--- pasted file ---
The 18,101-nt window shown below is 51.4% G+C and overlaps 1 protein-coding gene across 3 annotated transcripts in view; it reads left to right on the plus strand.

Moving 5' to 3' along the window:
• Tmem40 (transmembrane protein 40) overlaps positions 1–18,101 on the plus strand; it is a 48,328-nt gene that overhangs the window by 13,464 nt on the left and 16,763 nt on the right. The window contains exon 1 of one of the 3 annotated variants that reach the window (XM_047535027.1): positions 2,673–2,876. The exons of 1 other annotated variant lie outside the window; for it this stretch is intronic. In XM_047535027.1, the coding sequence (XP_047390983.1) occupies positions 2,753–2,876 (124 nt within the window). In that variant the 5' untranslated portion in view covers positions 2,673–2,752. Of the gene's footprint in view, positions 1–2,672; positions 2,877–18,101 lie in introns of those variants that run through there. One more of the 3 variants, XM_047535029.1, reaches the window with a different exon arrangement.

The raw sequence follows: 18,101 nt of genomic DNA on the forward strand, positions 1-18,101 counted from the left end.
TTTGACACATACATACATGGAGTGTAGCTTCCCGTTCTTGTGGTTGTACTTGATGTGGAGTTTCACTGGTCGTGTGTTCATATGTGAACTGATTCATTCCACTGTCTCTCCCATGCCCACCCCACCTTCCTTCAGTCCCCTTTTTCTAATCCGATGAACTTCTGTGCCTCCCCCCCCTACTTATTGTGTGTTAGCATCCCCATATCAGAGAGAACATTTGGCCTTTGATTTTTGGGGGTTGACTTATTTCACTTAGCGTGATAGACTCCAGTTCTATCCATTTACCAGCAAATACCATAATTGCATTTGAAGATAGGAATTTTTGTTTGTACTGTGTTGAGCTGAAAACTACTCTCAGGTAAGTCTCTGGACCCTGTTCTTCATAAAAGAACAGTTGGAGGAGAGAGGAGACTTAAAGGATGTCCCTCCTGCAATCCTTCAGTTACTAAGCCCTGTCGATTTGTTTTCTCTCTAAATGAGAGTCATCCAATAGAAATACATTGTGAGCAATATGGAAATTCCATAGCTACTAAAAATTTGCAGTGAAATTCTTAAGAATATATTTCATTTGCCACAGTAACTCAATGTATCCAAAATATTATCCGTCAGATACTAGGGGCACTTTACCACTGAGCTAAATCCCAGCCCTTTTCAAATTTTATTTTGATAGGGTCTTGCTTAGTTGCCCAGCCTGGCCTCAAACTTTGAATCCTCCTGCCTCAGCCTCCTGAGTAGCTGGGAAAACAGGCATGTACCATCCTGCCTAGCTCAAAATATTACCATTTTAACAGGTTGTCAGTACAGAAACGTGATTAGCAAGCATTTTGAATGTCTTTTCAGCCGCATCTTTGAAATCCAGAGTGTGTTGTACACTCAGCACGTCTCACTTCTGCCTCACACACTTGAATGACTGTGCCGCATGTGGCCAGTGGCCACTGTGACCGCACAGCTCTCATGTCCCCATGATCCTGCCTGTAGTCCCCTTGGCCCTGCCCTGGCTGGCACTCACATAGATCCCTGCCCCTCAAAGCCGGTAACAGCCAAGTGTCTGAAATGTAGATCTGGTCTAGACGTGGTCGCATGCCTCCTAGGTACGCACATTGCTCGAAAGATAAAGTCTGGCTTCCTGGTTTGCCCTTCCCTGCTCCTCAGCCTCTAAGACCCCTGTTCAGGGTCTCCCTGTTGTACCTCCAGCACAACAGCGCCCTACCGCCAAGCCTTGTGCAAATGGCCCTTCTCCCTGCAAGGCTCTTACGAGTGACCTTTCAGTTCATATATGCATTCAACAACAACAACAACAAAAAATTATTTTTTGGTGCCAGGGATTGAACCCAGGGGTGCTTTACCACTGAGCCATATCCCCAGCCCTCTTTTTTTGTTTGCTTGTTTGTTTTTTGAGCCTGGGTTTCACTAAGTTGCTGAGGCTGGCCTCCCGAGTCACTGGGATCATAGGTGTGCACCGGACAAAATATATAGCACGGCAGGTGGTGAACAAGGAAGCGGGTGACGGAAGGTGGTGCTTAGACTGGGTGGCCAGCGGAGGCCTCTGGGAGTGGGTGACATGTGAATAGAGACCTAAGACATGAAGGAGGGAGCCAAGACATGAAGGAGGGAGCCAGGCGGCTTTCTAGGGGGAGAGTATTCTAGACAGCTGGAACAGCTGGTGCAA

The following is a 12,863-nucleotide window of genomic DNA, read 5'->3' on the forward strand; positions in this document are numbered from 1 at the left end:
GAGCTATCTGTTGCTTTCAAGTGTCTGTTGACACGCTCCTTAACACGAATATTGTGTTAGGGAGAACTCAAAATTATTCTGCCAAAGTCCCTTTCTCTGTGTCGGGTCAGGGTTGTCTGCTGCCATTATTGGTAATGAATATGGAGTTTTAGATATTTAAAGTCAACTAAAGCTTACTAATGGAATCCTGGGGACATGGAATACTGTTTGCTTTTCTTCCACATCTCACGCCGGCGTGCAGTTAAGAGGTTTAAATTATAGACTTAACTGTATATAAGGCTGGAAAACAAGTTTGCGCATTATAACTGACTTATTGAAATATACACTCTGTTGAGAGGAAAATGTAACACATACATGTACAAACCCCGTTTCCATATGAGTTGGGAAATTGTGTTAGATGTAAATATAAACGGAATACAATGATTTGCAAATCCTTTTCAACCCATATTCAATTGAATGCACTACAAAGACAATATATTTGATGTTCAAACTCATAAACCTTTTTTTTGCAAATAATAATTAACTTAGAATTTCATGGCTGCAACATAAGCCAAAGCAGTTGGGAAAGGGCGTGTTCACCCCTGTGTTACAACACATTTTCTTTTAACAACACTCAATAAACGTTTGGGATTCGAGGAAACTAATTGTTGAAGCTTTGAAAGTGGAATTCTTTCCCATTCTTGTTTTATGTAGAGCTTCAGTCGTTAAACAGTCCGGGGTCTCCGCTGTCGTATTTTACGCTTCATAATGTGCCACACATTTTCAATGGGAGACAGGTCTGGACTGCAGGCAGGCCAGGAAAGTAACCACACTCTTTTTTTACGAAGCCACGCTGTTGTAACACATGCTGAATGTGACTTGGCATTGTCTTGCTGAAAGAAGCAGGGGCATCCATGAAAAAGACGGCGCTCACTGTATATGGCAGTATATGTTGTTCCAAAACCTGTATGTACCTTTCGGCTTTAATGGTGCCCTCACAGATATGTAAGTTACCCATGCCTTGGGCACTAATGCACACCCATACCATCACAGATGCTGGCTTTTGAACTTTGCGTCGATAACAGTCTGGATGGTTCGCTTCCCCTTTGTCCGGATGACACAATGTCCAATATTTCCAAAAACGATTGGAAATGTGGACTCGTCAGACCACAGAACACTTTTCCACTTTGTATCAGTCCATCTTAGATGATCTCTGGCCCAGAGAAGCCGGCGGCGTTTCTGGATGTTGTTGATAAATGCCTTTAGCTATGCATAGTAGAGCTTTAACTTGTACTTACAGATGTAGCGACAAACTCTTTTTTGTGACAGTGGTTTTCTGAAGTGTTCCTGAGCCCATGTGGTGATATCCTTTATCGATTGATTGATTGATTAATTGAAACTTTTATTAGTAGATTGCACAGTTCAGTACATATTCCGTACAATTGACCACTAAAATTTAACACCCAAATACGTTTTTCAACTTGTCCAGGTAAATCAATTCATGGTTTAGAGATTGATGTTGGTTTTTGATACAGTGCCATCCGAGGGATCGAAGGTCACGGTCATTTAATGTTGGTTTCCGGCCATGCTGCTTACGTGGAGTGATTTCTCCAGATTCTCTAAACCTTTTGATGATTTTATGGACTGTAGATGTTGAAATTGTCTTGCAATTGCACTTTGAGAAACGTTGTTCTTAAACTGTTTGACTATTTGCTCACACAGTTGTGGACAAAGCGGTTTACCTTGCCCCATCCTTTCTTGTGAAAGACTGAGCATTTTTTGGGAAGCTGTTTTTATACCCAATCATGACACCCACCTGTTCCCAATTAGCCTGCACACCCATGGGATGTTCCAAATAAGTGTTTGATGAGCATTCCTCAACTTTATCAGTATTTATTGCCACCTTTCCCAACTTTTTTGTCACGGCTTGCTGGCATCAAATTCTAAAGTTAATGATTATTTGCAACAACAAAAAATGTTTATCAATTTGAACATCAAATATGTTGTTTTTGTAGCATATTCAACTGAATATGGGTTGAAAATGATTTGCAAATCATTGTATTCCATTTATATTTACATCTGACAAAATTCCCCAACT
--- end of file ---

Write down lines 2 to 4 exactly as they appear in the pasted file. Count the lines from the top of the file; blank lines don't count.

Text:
Moving 5' to 3' along the window:
• Tmem40 (transmembrane protein 40) overlaps positions 1–18,101 on the plus strand; it is a 48,328-nt gene that overhangs the window by 13,464 nt on the left and 16,763 nt on the right. The window contains exon 1 of one of the 3 annotated variants that reach the window (XM_047535027.1): positions 2,673–2,876. The exons of 1 other annotated variant lie outside the window; for it this stretch is intronic. In XM_047535027.1, the coding sequence (XP_047390983.1) occupies positions 2,753–2,876 (124 nt within the window). In that variant the 5' untranslated portion in view covers positions 2,673–2,752. Of the gene's footprint in view, positions 1–2,672; positions 2,877–18,101 lie in introns of those variants that run through there. One more of the 3 variants, XM_047535029.1, reaches the window with a different exon arrangement.

The raw sequence follows: 18,101 nt of genomic DNA on the forward strand, positions 1-18,101 counted from the left end.